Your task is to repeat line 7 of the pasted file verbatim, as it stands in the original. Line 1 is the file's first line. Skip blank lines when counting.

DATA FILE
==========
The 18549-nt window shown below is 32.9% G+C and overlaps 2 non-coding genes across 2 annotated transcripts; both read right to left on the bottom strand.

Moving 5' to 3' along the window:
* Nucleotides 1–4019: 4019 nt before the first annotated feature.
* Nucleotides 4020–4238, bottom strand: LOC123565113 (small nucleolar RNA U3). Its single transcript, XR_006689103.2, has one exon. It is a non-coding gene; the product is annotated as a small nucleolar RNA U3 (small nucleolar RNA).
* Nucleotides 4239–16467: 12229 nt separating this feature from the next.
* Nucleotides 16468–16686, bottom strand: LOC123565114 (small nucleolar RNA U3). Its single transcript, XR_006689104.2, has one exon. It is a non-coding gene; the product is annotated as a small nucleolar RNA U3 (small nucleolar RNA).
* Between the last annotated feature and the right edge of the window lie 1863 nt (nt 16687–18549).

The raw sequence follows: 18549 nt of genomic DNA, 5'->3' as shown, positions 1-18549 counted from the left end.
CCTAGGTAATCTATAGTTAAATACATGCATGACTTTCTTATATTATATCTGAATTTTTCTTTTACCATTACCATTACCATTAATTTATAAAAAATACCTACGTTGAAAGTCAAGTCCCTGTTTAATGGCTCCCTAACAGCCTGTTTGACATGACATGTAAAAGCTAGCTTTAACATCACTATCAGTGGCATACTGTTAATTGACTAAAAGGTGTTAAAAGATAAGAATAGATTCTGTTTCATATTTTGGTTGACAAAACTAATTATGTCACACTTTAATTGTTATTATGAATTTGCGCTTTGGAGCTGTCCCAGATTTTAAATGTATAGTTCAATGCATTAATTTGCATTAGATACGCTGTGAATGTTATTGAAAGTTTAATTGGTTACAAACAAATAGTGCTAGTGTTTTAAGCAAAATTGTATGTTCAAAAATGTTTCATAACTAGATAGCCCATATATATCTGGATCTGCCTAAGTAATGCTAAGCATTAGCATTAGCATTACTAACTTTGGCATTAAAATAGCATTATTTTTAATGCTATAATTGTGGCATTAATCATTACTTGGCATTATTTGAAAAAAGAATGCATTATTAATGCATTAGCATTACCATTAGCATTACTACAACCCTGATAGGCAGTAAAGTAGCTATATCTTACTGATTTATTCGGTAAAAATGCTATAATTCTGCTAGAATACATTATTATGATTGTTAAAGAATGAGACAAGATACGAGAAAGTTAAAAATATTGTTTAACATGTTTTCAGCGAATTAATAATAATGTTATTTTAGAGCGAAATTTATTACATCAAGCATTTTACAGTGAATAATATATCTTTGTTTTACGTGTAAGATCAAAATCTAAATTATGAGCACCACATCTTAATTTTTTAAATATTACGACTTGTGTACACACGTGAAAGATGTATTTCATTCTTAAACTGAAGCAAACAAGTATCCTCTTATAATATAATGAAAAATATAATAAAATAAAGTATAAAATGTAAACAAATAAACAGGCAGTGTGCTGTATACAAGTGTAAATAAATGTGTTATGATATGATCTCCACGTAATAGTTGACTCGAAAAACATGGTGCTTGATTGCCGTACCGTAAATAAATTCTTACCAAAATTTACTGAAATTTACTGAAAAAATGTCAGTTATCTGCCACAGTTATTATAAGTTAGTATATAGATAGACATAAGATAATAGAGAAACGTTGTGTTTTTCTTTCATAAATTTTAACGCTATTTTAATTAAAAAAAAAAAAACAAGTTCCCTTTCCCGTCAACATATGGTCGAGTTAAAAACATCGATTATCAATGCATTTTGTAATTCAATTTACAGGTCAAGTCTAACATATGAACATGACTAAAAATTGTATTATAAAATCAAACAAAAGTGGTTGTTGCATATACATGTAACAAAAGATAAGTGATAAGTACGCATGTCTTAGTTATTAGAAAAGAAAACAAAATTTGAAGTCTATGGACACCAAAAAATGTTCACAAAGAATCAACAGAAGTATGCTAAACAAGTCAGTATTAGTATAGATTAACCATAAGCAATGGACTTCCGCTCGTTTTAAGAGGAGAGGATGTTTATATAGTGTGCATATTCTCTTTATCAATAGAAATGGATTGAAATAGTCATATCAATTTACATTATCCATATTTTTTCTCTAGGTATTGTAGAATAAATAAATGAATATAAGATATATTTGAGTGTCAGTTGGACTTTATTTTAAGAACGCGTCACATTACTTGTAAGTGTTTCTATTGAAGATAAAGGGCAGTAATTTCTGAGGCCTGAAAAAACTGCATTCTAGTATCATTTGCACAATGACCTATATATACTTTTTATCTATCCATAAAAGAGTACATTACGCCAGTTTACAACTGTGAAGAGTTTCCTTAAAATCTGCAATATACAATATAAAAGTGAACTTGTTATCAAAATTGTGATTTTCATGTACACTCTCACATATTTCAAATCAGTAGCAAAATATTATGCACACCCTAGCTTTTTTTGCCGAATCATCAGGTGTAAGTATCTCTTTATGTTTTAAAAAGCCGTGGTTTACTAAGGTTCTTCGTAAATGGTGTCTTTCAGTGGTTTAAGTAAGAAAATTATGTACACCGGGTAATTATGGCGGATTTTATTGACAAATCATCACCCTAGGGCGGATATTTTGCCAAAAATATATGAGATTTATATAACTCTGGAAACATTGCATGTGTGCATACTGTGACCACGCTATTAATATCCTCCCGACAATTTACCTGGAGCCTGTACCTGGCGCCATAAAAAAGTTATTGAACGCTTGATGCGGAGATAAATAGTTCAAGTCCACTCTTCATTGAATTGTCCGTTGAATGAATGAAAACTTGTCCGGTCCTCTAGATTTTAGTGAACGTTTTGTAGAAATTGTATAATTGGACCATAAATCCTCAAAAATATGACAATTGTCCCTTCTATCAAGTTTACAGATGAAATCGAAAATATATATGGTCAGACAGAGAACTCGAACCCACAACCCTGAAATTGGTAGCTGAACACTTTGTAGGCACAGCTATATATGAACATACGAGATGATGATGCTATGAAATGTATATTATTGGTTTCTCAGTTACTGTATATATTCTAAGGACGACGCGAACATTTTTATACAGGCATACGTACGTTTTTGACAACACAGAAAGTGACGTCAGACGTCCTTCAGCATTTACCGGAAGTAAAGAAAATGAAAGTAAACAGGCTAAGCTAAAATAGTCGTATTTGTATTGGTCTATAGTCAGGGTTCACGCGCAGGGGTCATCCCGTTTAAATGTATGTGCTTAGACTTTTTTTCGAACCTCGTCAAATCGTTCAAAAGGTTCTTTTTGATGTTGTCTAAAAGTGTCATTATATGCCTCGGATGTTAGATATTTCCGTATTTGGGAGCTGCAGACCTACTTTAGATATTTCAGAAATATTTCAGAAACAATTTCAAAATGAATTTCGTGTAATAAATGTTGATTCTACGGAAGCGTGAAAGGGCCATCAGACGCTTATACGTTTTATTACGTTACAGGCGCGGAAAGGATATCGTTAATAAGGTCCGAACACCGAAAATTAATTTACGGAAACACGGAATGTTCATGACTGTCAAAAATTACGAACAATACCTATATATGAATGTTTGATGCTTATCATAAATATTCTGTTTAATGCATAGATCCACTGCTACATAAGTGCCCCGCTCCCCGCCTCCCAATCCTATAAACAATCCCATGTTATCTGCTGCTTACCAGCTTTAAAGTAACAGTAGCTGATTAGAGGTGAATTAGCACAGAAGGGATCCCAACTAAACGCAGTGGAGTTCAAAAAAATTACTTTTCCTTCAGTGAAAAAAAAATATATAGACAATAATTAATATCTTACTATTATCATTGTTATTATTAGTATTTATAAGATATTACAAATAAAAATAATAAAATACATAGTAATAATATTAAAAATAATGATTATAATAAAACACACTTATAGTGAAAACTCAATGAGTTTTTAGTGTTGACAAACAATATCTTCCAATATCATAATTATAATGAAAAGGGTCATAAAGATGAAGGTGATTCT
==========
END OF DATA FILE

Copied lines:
* Between the last annotated feature and the right edge of the window lie 1863 nt (nt 16687–18549).